Leadership should smell like Miracle Whip

Miracle WhipKraft Mac & Cheese, pantyhose, and Apple iPods. 

When times get tough, we see the emergence of true leadership and vision.  The choice is to wallow in pity, self doubt and second guessing or – to act and charge ahead, WITH COURAGE. 

It is during hard times that we most need to look for opportunities, to get creative, to hone our capabilities and look for new ways to succeed. 

In the recession of 2001 and 2002, General Electric, with billions of dollars of sales in light bulbs failed to keep up with the inventiveness of rivals who were developing more-efficient LED technology.  Last year GE tried to sell their lighting business and there were no buyers.   Are they maybe too late? 

In the recessions of the late 70’s and early 80’s the main “gymnastics” foot wear companies (Keds, and Converse) did not pay attention to the market and consequently a couple of upstarts got their momentum.  Ever hear of Reebok or Nike? 

This list of those who got their start during hard times is impressive.

·         Miracle Whip at the 1933 Chicago World’s Fair.

·         The iPod arrived shortly after 9/11.

·         DuPont launched nylon at the 1938 World’s Fair.

·         Kraft Macaroni and Cheese was a 1937 creation. 

During the early 1980’s I worked on the small team of 3 that introduced a brand new concept in the United States.  We invented and introduce to grocery stores in this county a thing called No-Name Generics.  These plan labeled food products took the country by storm.  Any bad memories of that economic downturn are non-existent for me, because we were so busy.  We couldn’t keep up with the business.  It was a blast to see our products whoop up on the Kraft Foods and General Foods of the world.  We had no advertising, the ultimate in bad packaging and sometimes lesser quality, but win we did. 

So as a leader how can you capitalize on the current business environment? 

1.      Listen to your employees.  There was a time when the executive knew they had to do their Strategic Plan at least once every three to five years.  Not any more.  In a few weeks I am facilitating a planning retreat for a company that is doubling in size every year (even during these bad times).  They do their Strategic Planning every three to six months.  Of course they use me, because I get everyone involved and gather the insights from all the team members . . . fast.


2.      Listen to your customers.  Before the current successful run of Apple Computer and their laptops, iPod and iPhone there was the Newton and the Lisa.  Most are not familiar with either of these two products.   After hearing about the issues  and complaints on the Lisa computer Apple went back to the creation process and introduced a “new and improved” product titled – The Macintosh.  The Apple Newtonlessons learned from the Newton personal digital assistant morphed into the rich offerings of the iPhone. 

3.      Fail.  If you ask a successful person what they have learned from their successes they will probably give you a blank look.  But ask them what they learned from their failures and you will get rich, thick wisdom, as they share the lessons learned from the monsters conquered.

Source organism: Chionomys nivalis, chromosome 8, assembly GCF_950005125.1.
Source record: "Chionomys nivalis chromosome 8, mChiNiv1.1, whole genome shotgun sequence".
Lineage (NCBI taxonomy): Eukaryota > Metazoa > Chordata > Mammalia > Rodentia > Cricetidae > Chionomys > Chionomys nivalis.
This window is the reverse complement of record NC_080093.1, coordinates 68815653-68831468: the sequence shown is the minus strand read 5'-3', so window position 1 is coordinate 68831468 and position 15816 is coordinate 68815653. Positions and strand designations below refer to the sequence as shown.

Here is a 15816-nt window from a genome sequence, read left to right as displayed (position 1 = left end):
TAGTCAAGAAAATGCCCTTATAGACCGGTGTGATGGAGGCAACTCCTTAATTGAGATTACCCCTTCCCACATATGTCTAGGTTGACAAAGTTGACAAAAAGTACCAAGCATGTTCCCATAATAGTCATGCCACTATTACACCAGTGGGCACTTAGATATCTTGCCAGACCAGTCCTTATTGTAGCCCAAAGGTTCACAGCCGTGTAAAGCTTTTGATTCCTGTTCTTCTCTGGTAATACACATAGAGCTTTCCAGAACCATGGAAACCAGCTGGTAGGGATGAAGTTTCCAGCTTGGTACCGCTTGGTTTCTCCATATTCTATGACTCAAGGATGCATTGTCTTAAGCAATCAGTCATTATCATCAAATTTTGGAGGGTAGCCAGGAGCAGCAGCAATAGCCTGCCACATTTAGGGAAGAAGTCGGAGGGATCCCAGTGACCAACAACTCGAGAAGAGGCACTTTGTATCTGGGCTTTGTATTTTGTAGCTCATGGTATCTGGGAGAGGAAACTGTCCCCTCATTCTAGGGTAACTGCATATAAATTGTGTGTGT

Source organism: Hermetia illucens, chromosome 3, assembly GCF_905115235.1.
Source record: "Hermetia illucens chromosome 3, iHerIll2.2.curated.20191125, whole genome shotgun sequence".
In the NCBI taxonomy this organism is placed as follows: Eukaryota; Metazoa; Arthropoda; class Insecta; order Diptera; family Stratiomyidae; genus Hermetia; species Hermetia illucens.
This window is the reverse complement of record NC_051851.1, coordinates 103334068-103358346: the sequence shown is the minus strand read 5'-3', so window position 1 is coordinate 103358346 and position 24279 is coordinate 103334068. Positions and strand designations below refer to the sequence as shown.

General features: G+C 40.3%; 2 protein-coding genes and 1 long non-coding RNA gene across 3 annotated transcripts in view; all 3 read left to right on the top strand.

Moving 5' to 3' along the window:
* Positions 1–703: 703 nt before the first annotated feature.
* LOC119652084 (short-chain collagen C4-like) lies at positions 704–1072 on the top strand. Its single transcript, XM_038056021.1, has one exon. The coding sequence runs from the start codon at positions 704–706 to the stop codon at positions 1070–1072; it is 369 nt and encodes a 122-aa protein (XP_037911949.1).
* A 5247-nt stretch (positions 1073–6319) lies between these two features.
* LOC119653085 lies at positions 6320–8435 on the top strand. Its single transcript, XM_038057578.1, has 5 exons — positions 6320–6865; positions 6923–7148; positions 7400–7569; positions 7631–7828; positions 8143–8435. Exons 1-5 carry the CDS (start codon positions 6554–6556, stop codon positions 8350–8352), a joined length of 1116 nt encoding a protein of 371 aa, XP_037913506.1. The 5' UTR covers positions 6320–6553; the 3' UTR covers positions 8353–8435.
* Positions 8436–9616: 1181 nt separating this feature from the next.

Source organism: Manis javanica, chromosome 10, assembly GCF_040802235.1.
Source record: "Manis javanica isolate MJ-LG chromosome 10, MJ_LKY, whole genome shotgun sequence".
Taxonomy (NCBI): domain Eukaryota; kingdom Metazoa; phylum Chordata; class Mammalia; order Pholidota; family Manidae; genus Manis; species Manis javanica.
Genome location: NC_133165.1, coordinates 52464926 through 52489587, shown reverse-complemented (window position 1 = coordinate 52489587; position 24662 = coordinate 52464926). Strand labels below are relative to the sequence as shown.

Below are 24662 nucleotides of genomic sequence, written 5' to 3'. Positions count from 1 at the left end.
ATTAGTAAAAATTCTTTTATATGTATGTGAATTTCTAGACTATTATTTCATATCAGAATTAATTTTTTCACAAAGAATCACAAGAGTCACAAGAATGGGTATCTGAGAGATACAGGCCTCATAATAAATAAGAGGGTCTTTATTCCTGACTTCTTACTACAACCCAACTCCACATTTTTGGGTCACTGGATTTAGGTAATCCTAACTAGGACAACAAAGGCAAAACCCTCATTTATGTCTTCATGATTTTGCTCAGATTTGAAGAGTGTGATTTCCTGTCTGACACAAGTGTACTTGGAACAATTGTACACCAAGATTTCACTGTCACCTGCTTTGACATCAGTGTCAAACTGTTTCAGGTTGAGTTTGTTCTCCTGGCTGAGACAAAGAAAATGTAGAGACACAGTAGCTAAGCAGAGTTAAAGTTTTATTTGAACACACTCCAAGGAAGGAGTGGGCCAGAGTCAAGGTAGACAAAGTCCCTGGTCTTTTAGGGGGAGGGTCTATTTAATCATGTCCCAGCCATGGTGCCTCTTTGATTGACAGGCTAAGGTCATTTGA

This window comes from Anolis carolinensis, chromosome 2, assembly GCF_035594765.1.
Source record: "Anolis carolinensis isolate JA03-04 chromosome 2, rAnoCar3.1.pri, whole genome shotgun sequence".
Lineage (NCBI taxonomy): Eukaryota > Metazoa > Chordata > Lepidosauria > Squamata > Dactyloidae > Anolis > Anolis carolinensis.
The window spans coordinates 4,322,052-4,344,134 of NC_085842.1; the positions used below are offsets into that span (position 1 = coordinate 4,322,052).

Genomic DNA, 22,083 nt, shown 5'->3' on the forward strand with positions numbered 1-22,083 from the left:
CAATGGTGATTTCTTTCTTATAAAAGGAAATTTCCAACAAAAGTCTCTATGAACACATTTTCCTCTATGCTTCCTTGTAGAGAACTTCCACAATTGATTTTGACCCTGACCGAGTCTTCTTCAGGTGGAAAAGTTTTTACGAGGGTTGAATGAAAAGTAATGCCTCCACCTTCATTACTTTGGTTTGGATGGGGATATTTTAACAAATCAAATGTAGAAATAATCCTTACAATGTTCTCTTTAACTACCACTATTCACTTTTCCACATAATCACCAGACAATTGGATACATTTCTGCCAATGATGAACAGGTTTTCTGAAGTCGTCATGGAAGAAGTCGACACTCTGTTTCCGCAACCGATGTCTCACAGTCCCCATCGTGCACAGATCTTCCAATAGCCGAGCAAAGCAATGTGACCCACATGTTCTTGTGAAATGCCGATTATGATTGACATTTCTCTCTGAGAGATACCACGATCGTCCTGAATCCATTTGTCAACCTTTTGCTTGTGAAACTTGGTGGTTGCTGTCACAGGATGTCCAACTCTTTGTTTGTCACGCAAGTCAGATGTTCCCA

4.      Look into your own heart.  Courage is what is called for these days.  The lack of leadership is evident in government, our companies, the military and even various churches. 

Ask yourself, “what are my goals.”  Think New Years Resolution.  Think competitive.  Think coaching and teaching the team so that when the pace picks up again (and it will pick up again) they are more than ready for the challenge. 

Zig Ziglar had an old say that goes, “the optimist is someone who, when he wears out his shoes, is just on his feet again.” 

It may not be the best time to make huge investments, but it is a great time to wear  yourself out in doing, building, planning, expanding, learning and leading. 

It is the courage and faith of leaders that when coupled with action creates the enthusiasm that is contagious.  Years ago, I was in Australia doing a job that was tough, tough, tough.  Everyday I would quote Henry Ford’s Fireplace motto to myself before leaving for work. 

You can do anything if you have enthusiasm
Enthusiasm is the yeast that makes your hopes rise to the stars.
Enthusiasm is the sparkle in your eye,
It is the swing in your gait, the grip of your hand, the irresistable surge of your will and your energy to execute your ideas.
Enthusiasts are fighters! They have fortitude.
They have staying qualities!
Enthusiasm is at the bottom of all progress, with it there is accomplishment, without it there are only alibis!

So let me bring this rant to an end.  Make those plans.  Set those goals.  There is a religious term for this . . . FAITH.  When the storms come, the maps come out and alternate routes are created.  If that is good enough for the airline pilot or the ship’s captain, should that not be a great consideration for you?  Are you an inspiration or are you in desperation?

Well said Shakespeare: 

There is a tide in the affairs of men.
Which, taken at the flood, leads on to fortune;
Omitted, all the voyage of their life
Is bound in shallows and in miseries.
On such a full sea are we now afloat,
And we must take the current when it serves,
Or lose our ventures.

Julius Caesar Act 4, scene 3, 218–224

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